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Gender bias in performance reviews at work exists and can be unconscious. Are there ways to address the problem?
Today, gender bias at work is often not blatant, but it exists in many subtle forms. Some of these are hard to notice and therefore hard to eradicate. It exists in casual statements, sexist jokes and subconscious expectations of appropriate submissive feminine behaviour.
Sometimes these subconscious prejudices rear their ugly heads in the workplace in the form of performance reviews and can do real damage.
A friend of mine, quite a go-getter, is by no means shy. While this trait is usually applauded in men, the same can’t be said for women. My friend was told by her superiors, not to be too aggressive, because she would be dealing with men in high positions. She was also told be be softer and more motherly in her professional interactions.
Ananya, another woman I interviewed on the subject, is the only female member of a 5 person team. Every member except her has been promoted to director level, though she claims that they all share the same duties and responsibilities. Ananya’s request for promotion was denied without any explanation.
When she persisted, she was told, that she needed a reality check because she thought she was better than everyone else, when really she was only arguing that she was at the same level. Further she was told that she was being ungrateful because she had been given so much, and that she should appreciate it.
Audrey, a professor at an American university says, “I was called out by my boss for being too assertive and not acting like a non-tenure track instructor should. I was told that I didn’t know my place.”
While it is possible that some of these individual complaints may be explained based on the competence, actions or attitude of the individual women in question, the point remains that the feedback was delivered most unprofessionally using terms like ‘motherly’, ‘know your place’ and ‘you have been given so much’.
Are these just isolated cases? Or is there a systemic problem?
Upon some research, I found that women are more likely to be attacked with personal and character based criticisms in the work place, than men. A study investigating performance reviews found that negative personality criticism —watch your tone! step back! stop being so judgemental! —shows up twice in the 83 critical reviews received by men. It shows up in 71 of the 94 critical reviews received by women.
The study also found a more encouraging tone in reviews received by men, for example: “Take time to slow down and listen. You would achieve even more.”
The interesting thing was that this attitude was independent of the gender of the reviewer. This suggests that people, at least subconsciously, feel safer criticizing women, because traditionally women have been considered less threatening.
Another study found that significantly different language is used to appraise the performance of male and female employees. Women’s evaluations contain twice as many references to their nurturing nature, frequently using words like dedicated and helpful, while, men’s reviews have twice as many references to their technical expertise and vision. People described to have vision and technical expertise are more likely to be promoted over those who are described as dedicated team players.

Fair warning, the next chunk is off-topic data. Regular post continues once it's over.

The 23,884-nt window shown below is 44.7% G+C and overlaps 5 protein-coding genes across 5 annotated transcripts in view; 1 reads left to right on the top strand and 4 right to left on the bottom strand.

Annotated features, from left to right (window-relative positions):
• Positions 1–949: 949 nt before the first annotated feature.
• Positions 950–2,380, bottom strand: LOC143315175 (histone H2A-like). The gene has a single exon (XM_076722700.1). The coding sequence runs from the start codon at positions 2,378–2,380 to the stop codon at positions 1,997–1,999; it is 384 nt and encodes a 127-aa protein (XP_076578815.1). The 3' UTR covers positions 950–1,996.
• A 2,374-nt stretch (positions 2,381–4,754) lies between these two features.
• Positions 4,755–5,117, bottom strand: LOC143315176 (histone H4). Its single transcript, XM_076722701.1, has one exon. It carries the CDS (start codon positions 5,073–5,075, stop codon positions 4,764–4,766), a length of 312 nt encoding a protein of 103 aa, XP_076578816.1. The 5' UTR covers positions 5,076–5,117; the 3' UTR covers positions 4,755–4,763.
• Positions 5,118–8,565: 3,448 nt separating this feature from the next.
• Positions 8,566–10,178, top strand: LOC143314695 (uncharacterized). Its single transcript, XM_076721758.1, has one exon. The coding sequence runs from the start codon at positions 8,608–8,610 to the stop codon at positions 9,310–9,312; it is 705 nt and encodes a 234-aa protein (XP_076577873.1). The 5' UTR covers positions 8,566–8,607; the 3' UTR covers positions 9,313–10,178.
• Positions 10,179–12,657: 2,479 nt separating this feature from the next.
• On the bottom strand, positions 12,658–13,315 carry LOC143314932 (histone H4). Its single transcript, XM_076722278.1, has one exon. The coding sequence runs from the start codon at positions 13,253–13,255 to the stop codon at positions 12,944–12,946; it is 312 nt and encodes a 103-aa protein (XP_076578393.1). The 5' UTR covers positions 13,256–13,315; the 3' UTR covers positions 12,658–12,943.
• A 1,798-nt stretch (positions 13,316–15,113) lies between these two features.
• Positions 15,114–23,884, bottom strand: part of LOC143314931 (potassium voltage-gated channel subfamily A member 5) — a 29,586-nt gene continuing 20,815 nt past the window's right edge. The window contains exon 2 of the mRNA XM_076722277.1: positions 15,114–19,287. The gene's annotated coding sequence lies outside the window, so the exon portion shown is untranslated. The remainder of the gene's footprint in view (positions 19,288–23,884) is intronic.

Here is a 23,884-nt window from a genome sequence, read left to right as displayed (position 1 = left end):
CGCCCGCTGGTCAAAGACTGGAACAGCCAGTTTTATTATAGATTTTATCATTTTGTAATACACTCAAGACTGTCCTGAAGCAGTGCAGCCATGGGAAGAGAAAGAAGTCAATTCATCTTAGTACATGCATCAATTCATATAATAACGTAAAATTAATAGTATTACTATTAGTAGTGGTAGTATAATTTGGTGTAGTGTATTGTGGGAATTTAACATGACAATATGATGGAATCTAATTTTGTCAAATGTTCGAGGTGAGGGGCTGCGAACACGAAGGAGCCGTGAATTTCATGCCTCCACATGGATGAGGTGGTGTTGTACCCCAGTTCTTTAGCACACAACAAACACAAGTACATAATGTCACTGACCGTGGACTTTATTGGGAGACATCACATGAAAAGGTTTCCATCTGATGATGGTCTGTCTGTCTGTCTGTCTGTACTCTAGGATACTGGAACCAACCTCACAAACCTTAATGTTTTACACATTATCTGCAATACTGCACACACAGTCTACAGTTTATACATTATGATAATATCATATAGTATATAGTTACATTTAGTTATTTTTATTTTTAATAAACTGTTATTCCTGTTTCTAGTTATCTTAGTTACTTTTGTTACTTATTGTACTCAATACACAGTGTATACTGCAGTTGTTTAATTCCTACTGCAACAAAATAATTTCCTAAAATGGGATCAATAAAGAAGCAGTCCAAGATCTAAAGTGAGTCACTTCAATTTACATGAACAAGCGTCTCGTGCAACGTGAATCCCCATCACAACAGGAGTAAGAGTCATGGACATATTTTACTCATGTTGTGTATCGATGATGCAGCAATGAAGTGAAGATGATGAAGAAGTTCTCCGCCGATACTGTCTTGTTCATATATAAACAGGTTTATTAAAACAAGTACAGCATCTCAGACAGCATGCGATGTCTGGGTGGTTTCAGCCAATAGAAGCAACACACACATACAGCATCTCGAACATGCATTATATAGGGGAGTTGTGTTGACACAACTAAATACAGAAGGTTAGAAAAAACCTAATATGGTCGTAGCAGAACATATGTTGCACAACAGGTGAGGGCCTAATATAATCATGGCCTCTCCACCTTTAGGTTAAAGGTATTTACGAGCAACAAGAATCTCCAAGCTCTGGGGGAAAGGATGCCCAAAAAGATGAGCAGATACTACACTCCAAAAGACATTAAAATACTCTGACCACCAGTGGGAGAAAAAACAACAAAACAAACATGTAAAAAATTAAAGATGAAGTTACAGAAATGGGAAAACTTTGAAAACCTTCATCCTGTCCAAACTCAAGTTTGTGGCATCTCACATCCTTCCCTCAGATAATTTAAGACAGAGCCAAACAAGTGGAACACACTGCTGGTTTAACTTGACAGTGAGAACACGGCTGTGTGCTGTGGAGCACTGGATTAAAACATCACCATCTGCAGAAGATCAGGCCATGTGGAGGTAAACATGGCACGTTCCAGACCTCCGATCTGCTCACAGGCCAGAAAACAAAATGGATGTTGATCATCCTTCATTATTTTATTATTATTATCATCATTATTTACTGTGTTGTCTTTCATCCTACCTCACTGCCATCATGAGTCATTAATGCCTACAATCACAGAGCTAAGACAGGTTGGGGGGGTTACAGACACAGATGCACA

The study also found that women’s evaluations contain 2.39 times the amount of references to team accomplishments, as opposed to individual ones.
This suggests two possibilities, probably both of which are simultaneously at play.
But I see another problem too. Why are qualities like being bold and visionary valued so much more than being a team player or dedicated? After all, in the long haul, the later two will result in the job being completed and well done. Are these qualities undervalued because they are traditionally associated with women? Shouldn’t companies reassess the value of various contributions in terms of what returns it gets them, and duly compensate team work and dedication with increased pay and prestige?
Is there a solution? Seems like there may be in some cases.
For companies keen to remove gender bias from their hiring and promoting practices here are some ideas:
Whenever possible remove all references to gender. In applications and resumes, during the hiring process, first names and other gender revealing data can be removed by human resources, before sending it for evaluation to the hiring committee. This will help eliminate some gender bias in the hiring process.
The idea can be used at a later stage, though at that point the gender is harder to hide because employers know their employees. A Harvard study found that at this stage, using joint performance reviews are better at eliminating gender bias, than separate ones, because joint reviews focus the committees’ attention on accomplishments and skills that will maximize the company’s productivity. They also found that people tend to make optimal choices, when all the alternatives are presented simultaneously.
Finally encouraging slow thinking, that requires logical decision making, rather than fast thinking that falls back on stereotypes and prejudices, may help. Reviewers could be required to cite examples that justify their description of the candidate. They could also be required to read each others reviews, to check for gender bias. Everyone in the office could be sensitised to typical manifestations of unconscious gender bias in performance reviews, so they can check for these before submitting them.
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Image source: man vs woman compensation by Shutterstock.
Kanika G, a physicist by training and a mother of 2 girls, started writing to
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